by Lonni Skentner
Minnesota Facilities: Charter schools may not own facilities, but they receive lease aid from the state. After 3 years of successful operation, a charter school may form a building partnership. That building organization may sell bonds and build or lease facilities with the proceeds and then lease said facilities to a charter school. There is no maximum percentage of budget set in law that a school may spend on leasing, but the aximum state aid is 90% of the cost of the lease not to exceed $1200 per pupil. There are strict statutory provisions that must be followed. The Minnesota Department of Education reviews and approves all leases.
Closures: Most of the charter school closures in Minnesota are the result of financial mismanagement, often related to facilities. Little issue with “for profit” management companies – lots of hoops – must be incorporated in MN whether for profit or non-profit (ex. KIPP). The Edison Project (for profit) has run a very successful school in Duluth since the fall of 1997, with a total enrollment of 1190 for the 2011-12 school year and 1257 for 2012-13 school year. Most of their test scores are higher than state averages. Representative student populations of special education, students of color and free and reduced lunch.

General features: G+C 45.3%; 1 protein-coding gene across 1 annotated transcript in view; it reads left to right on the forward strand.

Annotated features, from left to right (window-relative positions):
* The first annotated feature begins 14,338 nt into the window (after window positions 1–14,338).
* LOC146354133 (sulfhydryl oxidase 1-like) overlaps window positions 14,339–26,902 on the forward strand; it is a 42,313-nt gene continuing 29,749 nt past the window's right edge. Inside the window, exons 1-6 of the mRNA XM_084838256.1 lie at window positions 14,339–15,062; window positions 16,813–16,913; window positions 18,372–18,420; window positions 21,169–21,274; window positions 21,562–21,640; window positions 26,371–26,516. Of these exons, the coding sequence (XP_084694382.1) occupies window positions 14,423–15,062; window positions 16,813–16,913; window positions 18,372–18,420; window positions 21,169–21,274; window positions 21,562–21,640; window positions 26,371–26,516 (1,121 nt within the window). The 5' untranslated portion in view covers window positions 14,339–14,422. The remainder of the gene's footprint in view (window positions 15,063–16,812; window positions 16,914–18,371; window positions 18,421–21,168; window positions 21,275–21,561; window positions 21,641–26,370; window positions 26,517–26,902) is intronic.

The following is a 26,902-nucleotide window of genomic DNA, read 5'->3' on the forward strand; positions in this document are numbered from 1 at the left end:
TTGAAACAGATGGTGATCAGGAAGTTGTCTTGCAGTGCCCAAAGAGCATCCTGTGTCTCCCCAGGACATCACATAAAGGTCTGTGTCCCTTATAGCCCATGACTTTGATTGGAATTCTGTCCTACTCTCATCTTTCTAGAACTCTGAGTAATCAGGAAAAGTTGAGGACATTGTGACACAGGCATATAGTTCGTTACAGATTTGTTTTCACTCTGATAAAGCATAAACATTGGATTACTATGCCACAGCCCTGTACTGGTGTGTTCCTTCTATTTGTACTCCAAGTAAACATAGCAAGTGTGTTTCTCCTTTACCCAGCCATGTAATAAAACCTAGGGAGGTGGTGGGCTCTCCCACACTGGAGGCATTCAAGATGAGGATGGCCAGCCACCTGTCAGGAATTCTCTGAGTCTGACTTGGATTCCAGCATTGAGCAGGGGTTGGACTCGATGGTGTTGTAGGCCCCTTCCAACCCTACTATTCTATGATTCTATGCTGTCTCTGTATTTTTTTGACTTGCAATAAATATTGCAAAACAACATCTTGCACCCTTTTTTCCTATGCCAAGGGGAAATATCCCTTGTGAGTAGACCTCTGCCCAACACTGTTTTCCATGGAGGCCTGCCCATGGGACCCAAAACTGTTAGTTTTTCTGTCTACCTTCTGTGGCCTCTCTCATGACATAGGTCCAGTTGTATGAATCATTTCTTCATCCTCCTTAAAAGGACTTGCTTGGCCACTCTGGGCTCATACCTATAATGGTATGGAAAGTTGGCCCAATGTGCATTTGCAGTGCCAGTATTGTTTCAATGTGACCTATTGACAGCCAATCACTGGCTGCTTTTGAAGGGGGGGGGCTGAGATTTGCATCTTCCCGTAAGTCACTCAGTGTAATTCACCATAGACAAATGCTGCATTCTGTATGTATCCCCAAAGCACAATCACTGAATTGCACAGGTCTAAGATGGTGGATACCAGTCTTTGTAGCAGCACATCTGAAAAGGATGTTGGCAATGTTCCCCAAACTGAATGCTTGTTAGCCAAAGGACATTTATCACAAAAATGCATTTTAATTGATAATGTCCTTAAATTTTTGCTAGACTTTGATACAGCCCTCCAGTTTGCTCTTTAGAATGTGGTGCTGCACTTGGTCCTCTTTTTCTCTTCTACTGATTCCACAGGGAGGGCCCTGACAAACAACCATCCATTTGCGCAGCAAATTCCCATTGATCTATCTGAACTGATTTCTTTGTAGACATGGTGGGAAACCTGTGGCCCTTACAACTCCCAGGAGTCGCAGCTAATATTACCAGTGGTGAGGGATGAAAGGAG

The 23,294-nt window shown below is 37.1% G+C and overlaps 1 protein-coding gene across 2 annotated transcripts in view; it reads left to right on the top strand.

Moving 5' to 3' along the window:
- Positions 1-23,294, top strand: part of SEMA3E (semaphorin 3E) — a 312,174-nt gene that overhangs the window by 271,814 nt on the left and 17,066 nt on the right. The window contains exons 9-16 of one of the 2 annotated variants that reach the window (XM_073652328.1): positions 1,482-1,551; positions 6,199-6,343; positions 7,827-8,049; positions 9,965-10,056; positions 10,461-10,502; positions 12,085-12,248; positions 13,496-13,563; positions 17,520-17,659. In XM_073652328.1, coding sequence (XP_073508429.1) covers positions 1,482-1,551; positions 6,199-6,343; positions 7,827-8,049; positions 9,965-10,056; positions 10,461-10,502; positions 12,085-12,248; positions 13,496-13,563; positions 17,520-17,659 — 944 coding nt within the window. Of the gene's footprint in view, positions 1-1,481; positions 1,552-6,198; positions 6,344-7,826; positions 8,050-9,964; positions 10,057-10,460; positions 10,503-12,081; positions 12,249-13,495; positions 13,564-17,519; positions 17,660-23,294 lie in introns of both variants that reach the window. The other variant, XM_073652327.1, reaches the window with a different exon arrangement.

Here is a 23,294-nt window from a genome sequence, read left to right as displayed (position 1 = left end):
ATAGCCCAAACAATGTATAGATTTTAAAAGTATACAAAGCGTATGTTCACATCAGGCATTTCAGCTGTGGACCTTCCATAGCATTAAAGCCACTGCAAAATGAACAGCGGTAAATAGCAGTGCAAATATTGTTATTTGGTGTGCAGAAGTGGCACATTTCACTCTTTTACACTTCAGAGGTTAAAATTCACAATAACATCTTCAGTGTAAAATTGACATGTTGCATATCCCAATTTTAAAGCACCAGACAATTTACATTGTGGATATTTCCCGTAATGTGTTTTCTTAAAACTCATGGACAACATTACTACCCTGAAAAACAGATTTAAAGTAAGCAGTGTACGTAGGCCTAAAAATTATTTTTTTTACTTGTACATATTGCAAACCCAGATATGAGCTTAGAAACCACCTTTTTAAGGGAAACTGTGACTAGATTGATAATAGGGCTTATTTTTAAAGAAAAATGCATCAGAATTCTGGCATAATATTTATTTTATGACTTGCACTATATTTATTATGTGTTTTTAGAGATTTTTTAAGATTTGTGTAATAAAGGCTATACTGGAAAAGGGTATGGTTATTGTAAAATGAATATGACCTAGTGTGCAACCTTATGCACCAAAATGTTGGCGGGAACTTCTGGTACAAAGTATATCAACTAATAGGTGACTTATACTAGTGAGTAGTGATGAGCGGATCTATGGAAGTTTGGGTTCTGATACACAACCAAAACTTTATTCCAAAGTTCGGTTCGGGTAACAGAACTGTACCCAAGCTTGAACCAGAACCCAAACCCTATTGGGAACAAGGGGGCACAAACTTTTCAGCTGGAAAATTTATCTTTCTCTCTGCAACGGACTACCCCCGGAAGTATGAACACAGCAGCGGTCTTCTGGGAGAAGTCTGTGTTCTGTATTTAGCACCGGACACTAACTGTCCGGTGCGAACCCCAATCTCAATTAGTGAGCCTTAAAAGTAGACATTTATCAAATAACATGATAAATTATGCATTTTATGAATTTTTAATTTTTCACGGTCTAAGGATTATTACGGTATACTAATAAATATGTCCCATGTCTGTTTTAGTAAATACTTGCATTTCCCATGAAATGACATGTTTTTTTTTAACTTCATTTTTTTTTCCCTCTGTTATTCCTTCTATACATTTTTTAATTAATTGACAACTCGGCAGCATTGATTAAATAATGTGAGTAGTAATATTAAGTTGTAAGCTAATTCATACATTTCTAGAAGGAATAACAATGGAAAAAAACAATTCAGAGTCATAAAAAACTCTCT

Management policy and issues: Accountability is the buzzword of the times. Even some “proponents of charter schools, say it’s too difficult to close down underperforming charters.” (Star Tribune 5/29/14). Most action falls on the charter school’s board of directors who, it appears, often whitewash the problems. Authorizers are supposed to be the watchdogs. Reformers are pushing a proposal for next year’s legislature to require the Minnesota Department of Education to take action when there are concerns about a charter school.
Resegregation: A new University of Minnesota study finds that charter schools in diverse suburban areas are growing “whiter”. (MPR). Myron Orfield, Director of the University of MN Institute on Race and Poverty, finds, in his studies, that charter schools “underperform their districted public counterparts and are driving the re-segregation of Twin Cities public school systems.” (2012 study) . Nearly 20% of MN charters openly appeal to “niche” groups – such as Somali, Hmong, Hispanic. There is an argument in progress as to whether this is a good or bad direction. (ex. 90 percent of black charter school students attended a racially segregated school in 2008, Orfield’s report claimed, compared to just under 40 percent of black students who attended segregated traditional public schools.) by Lonni Skentner